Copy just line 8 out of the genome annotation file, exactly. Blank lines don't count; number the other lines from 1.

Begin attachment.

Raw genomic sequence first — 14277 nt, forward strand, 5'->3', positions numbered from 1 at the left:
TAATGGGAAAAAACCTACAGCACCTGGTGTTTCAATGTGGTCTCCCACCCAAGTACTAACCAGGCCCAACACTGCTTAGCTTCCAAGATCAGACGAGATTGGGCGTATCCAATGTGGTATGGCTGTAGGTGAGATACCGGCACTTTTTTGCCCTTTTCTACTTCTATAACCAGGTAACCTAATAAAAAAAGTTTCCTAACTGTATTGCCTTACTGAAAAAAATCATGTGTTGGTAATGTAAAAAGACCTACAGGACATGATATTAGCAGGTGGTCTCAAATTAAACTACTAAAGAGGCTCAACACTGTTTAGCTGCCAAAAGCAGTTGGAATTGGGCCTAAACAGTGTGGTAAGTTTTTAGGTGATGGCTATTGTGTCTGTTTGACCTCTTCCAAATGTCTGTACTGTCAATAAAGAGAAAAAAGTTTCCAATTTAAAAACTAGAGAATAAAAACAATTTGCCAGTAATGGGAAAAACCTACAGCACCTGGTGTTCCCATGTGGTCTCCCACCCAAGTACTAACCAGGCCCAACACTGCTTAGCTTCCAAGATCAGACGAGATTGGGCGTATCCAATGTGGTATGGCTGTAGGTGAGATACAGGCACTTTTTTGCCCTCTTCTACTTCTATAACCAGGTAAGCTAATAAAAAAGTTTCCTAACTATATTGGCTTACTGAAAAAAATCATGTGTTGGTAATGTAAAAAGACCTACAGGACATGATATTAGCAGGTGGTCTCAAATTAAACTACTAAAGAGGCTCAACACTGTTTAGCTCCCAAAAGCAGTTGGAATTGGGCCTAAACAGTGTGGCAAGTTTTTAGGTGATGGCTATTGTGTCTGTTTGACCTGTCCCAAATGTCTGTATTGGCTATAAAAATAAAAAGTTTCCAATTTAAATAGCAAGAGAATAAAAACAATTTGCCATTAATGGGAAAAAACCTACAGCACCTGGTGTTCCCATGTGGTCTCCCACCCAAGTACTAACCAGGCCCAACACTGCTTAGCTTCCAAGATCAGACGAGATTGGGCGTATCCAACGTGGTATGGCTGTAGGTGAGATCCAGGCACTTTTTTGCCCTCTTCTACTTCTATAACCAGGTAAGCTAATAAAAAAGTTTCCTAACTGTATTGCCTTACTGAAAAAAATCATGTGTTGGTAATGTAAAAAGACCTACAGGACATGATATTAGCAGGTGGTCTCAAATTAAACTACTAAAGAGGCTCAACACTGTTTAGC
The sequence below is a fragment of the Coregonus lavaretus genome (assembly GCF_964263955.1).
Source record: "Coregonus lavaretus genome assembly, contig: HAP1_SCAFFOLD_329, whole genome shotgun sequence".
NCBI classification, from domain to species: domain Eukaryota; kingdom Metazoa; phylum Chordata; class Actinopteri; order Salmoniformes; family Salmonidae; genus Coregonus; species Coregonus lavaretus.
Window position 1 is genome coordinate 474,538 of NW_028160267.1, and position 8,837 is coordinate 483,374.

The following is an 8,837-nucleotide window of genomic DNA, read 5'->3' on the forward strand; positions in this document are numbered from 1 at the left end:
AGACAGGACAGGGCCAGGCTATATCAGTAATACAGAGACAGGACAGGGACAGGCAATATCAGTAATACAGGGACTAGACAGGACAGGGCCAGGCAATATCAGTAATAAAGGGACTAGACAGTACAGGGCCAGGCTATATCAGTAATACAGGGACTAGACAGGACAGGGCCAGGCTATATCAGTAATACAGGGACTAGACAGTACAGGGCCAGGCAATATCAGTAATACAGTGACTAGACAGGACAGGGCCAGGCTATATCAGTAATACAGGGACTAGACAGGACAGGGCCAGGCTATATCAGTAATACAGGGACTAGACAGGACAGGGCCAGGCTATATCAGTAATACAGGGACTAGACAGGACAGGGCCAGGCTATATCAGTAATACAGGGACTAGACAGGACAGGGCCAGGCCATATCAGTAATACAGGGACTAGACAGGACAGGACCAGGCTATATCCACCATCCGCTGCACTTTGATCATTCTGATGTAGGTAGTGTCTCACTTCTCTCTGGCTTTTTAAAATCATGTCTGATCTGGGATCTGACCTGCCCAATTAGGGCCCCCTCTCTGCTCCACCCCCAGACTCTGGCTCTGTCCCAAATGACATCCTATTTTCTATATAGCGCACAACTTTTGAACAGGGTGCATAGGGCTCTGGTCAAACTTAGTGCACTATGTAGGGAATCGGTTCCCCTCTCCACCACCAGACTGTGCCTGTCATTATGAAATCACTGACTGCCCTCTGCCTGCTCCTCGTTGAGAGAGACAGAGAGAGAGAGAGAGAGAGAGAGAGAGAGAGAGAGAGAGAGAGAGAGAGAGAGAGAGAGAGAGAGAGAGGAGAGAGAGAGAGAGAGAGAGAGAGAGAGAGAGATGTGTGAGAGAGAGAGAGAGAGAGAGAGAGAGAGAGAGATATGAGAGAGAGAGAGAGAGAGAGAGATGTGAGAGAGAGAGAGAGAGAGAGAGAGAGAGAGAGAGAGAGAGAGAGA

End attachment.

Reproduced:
AGACAGGACAGGGCCAGGCTATATCAGTAATACAGAGACAGGACAGGGACAGGCAATATCAGTAATACAGGGACTAGACAGGACAGGGCCAGGCAATATCAGTAATAAAGGGACTAGACAGTACAGGGCCAGGCTATATCAGTAATACAGGGACTAGACAGGACAGGGCCAGGCTATATCAGTAATACAGGGACTAGACAGTACAGGGCCAGGCAATATCAGTAATACAGTGACTAGACAGGACAGGGCCAGGCTATATCAGTAATACAGGGACTAGACAGGACAGGGCCAGGCTATATCAGTAATACAGGGACTAGACAGGACAGGGCCAGGCTATATCAGTAATACAGGGACTAGACAGGACAGGGCCAGGCTATATCAGTAATACAGGGACTAGACAGGACAGGGCCAGGCCATATCAGTAATACAGGGACTAGACAGGACAGGACCAGGCTATATCCACCATCCGCTGCACTTTGATCATTCTGATGTAGGTAGTGTCTCACTTCTCTCTGGCTTTTTAAAATCATGTCTGATCTGGGATCTGACCTGCCCAATTAGGGCCCCCTCTCTGCTCCACCCCCAGACTCTGGCTCTGTCCCAAATGACATCCTATTTTCTATATAGCGCACAACTTTTGAACAGGGTGCATAGGGCTCTGGTCAAACTTAGTGCACTATGTAGGGAATCGGTTCCCCTCTCCACCACCAGACTGTGCCTGTCATTATGAAATCACTGACTGCCCTCTGCCTGCTCCTCGTTGAGAGAGACAGAGAGAGAGAGAGAGAGAGAGAGAGAGAGAGAGAGAGAGAGAGAGAGAGAGAGAGAGAGAGAGAGAGAGGAGAGAGAGAGAGAGAGAGAGAGAGAGAGAGAGATGTGTGAGAGAGAGAGAGAGAGAGAGAGAGAGAGAGAGATATGAGAGAGAGAGAGAGAGAGAGAGATGTGAGAGAGAGAGAGAGAGAGAGAGAGAGAGAGAGAGAGAGAGAGAGA